Hobbes' sees parental authority based on the need of the child. In a way, Hobbes states children enter a sort of servitude in exchange for protection and care from the parent. Hobbes examines servitude and slavery and distinguishes one from the other. He does this to remove the notion of slavery within the child and parent relationship. Although his line mentioning 'dominion over the child' can be used in a slavery context, Hobbes states the child chooses to enter servitude in exchange for care and safety. Whenever these are not met, then the child does not have to obey the parent. This can be confusing at first because history shows people legitimized dominance via claiming ownership of the ones dominated. If parents dominate their children, this might mean they own the children. Hobbes' idea of 'servants' can be interpreted as slavery because the person's rights are controlled by the owner. However, because the child or the servant can gain back freedom from the owner not meeting their needs, this is where servitude and slavery differ. There is a choice behind servitude and no choice behind slavery. He does confuse the two in Leviathan, when he introduces servants as slaves. " . . . there be two sorts of Servants; that sort, which is of those that are absolutely in the power of their Masters, as Slaves taken in war, and their Issue, whose bodies are not in their own power, and that are bought and sold as beasts" (405).[footnoteRef:1] [1: Thomas Hobbes, Leviathan (Tustin: Xist Publishing, 2015), 405.]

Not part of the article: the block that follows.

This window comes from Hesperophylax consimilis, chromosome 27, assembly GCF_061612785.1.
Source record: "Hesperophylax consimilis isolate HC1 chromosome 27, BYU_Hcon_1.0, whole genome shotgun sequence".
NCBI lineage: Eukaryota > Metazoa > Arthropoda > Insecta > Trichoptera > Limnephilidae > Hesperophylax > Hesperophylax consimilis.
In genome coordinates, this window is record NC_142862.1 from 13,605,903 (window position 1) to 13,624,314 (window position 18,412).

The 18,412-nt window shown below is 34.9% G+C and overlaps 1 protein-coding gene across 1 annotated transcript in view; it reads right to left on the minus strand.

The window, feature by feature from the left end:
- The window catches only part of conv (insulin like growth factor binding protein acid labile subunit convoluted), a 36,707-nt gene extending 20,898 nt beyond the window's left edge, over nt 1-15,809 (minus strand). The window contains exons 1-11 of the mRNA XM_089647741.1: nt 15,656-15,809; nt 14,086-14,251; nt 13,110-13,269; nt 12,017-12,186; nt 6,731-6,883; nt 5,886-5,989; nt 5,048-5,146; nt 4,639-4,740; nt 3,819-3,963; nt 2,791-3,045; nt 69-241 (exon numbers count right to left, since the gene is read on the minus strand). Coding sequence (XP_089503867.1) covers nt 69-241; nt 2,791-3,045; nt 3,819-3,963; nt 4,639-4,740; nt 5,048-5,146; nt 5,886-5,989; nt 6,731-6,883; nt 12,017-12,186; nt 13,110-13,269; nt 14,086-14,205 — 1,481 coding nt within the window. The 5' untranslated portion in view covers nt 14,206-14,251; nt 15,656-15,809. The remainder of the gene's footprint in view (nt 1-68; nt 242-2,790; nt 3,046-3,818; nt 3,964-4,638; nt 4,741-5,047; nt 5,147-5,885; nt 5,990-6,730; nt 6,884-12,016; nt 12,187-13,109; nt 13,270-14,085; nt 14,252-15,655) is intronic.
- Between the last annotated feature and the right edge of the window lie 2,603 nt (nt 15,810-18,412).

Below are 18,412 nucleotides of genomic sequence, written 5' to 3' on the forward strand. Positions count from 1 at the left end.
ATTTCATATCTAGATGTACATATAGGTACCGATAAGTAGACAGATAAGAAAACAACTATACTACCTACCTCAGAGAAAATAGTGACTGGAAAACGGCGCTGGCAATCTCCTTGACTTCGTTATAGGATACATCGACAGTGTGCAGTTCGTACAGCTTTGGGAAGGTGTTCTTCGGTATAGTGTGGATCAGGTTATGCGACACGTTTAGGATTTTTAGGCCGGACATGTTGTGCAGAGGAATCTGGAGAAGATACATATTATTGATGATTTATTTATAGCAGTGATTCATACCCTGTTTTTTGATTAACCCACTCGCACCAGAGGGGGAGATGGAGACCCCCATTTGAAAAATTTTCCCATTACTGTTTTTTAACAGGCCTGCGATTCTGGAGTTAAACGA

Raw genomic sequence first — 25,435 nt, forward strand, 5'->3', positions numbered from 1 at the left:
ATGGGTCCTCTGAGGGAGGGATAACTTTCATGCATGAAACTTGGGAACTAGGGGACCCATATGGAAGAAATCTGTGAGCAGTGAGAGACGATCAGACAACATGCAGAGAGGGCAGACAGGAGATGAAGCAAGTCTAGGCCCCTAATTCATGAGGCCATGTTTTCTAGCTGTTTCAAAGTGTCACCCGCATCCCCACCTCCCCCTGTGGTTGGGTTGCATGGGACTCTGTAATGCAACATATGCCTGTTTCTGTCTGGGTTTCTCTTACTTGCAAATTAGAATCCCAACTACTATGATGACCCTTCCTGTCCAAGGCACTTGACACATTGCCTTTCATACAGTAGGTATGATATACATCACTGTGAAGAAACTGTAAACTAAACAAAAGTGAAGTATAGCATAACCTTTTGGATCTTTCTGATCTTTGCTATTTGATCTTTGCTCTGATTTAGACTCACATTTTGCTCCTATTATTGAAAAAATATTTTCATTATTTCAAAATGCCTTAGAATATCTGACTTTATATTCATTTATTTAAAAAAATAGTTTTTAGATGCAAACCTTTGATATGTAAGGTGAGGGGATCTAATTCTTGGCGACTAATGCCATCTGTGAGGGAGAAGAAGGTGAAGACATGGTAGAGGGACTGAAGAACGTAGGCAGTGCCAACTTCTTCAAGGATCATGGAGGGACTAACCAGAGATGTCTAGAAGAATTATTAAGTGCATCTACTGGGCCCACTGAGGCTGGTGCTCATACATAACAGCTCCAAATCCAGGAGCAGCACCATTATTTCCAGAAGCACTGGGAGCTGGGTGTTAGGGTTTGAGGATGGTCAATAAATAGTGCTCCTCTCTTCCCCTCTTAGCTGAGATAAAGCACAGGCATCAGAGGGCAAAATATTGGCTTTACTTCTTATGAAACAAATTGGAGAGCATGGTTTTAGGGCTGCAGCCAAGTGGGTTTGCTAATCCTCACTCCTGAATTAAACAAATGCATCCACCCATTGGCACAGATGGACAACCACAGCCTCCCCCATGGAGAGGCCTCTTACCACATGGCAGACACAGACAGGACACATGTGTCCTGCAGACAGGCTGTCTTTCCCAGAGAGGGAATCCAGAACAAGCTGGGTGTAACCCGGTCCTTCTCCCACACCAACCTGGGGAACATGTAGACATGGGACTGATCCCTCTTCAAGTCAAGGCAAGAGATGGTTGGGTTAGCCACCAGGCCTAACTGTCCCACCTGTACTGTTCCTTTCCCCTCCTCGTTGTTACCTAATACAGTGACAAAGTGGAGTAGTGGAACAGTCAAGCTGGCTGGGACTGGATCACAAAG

Like Hobbes, Locke believes there is a contract between parent and child regarding parental authority until the 'age of reason' is met. However, his interpretation can be confusing. Especially because he believes contracts can be used for marriage, and within politics. "Wives may have the right of 'last determination' themselves, if this is agreed on, or the mates may decide conflicts by lottery or by taking turns, and so on. The authority of husbands is neither natural or necessary" (174).[footnoteRef:2] If he believes there are options and that agreements can be made in relationships, what then makes him also believe in the biological right of a parent to dominate a child? This goes hand in hand with Locke's belief that the state is entitled to kill murderers and potentially enslaves them. It seems there is an inherent right that is supposed to be a contractual and optional interaction. However, he rejects the option and the contract by making it appear that biological rights trump everything, thus giving biological parents rights to their biological children. " . . . it appears that Locke wants to ground parental rights simply in the biological relation of parents to children. He refers to the ground of these rights as 'nature' and calls their basis 'the right of generation' or the 'right of fatherhood'" (180).[footnoteRef:3] Then he goes back on his thinking and suggests parents are not creators, rather, they are procreators and thus parental rights are not inherent, but earned. Therefore, his interpretation suggests inability to form a clear and cohesive perspective. [2: A. John Simmons, The Lockean Theory of Rights (Princeton, N.J.: Princeton University Press, 1992), 174.] [3: Simmons, The Lockean Theory, 180.]